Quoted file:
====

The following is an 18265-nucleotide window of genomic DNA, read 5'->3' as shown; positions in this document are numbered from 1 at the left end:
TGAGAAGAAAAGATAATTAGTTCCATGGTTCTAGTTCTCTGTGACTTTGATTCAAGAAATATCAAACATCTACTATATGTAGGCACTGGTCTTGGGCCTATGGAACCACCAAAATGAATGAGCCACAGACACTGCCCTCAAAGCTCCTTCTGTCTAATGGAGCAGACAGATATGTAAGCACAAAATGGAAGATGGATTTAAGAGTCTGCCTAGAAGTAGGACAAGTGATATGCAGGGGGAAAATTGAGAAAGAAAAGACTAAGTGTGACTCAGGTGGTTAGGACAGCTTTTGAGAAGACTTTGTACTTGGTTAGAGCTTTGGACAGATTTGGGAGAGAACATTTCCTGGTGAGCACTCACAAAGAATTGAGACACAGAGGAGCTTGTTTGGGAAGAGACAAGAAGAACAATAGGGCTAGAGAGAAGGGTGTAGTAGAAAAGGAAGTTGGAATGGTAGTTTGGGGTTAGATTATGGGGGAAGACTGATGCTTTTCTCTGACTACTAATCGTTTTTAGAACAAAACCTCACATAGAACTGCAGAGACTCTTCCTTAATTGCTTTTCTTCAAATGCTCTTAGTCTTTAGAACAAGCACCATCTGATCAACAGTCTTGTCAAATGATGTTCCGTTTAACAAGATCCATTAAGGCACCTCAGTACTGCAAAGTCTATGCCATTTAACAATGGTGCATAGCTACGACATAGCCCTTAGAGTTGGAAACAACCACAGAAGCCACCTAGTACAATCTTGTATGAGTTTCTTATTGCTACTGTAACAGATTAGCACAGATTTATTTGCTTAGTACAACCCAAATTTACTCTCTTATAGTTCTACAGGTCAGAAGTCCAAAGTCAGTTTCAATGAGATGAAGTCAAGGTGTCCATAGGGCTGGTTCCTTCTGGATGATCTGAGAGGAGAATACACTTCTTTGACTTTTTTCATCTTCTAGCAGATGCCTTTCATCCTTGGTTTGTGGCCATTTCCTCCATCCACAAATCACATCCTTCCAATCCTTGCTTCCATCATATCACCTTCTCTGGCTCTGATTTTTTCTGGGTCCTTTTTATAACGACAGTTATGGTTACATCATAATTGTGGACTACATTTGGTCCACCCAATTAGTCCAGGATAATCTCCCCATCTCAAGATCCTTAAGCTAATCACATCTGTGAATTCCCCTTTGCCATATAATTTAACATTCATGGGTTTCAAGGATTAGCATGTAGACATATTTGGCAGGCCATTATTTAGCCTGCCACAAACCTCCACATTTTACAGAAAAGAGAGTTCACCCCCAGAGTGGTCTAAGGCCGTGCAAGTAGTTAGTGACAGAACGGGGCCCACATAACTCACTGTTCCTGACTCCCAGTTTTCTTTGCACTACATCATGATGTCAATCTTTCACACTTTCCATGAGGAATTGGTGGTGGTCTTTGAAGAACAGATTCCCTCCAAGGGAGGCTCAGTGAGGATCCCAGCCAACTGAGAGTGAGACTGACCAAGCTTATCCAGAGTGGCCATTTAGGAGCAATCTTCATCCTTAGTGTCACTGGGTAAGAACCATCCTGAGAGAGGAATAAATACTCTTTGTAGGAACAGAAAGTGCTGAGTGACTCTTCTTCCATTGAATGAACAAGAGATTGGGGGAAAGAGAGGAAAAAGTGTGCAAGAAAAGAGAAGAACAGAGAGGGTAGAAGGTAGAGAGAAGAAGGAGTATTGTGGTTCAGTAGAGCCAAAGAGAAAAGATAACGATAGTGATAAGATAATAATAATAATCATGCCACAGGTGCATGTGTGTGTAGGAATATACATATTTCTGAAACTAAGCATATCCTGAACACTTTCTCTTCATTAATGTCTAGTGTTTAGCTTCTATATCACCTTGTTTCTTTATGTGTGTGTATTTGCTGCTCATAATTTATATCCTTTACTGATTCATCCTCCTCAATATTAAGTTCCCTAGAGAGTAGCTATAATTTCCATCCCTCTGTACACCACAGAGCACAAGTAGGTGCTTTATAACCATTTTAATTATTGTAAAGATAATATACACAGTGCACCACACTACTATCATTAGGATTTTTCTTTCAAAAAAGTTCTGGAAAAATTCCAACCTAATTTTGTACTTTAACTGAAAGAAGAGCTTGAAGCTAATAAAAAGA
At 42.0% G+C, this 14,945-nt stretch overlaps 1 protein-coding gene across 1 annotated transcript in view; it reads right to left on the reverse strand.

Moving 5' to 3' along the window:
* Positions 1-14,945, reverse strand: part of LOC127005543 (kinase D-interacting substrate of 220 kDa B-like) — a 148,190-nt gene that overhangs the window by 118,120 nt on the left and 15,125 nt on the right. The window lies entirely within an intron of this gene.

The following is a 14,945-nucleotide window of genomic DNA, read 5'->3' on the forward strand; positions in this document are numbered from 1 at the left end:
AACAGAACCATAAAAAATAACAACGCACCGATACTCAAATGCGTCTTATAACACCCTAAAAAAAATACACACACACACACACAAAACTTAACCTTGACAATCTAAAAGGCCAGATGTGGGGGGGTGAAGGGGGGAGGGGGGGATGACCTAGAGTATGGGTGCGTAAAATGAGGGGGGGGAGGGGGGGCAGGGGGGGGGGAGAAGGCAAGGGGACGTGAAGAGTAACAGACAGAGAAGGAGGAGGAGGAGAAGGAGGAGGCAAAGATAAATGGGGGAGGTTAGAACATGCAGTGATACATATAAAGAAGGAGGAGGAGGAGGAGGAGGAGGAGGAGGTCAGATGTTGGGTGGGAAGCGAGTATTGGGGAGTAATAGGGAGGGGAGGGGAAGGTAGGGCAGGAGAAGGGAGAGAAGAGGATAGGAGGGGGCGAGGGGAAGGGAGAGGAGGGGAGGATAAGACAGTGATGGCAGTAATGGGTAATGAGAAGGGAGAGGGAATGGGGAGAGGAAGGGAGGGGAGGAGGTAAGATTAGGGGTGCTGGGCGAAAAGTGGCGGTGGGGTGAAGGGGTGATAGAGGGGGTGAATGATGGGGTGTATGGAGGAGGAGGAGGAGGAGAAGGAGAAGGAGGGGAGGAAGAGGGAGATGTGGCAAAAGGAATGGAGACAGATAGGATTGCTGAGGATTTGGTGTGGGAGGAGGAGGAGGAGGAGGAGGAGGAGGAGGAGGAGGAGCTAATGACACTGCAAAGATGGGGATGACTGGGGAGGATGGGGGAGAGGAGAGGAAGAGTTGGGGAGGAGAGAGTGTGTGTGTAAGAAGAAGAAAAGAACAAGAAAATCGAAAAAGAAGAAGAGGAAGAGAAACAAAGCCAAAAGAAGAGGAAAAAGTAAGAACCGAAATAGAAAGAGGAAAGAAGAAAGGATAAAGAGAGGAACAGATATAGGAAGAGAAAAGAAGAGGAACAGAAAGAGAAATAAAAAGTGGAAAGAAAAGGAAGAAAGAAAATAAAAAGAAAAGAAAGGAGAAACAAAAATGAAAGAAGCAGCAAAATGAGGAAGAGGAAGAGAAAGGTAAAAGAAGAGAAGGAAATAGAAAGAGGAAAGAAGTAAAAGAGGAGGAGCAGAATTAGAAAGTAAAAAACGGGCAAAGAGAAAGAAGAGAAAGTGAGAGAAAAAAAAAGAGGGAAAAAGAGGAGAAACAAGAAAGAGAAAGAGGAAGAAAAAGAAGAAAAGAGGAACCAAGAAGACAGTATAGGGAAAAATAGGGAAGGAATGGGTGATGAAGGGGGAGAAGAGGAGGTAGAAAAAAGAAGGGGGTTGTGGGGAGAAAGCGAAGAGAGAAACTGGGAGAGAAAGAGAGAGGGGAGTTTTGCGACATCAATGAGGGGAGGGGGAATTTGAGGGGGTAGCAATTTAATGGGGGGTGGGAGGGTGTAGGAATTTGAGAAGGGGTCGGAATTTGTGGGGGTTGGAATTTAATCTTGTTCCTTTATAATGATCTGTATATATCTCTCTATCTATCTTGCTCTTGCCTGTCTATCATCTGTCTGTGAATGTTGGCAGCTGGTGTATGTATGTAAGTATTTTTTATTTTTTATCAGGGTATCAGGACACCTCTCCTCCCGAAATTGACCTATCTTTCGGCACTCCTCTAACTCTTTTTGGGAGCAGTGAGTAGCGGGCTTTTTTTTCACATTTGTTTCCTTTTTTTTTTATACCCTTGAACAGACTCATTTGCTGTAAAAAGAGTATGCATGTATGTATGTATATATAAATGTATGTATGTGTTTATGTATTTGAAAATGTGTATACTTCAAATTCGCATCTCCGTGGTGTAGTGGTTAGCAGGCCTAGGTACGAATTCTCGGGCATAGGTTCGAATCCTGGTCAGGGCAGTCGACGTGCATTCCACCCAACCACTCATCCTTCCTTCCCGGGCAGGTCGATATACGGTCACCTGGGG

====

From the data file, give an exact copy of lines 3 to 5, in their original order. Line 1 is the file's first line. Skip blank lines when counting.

At 42.0% G+C, this 14,945-nt stretch overlaps 1 protein-coding gene across 1 annotated transcript in view; it reads right to left on the reverse strand.

Moving 5' to 3' along the window:
* Positions 1-14,945, reverse strand: part of LOC127005543 (kinase D-interacting substrate of 220 kDa B-like) — a 148,190-nt gene that overhangs the window by 118,120 nt on the left and 15,125 nt on the right. The window lies entirely within an intron of this gene.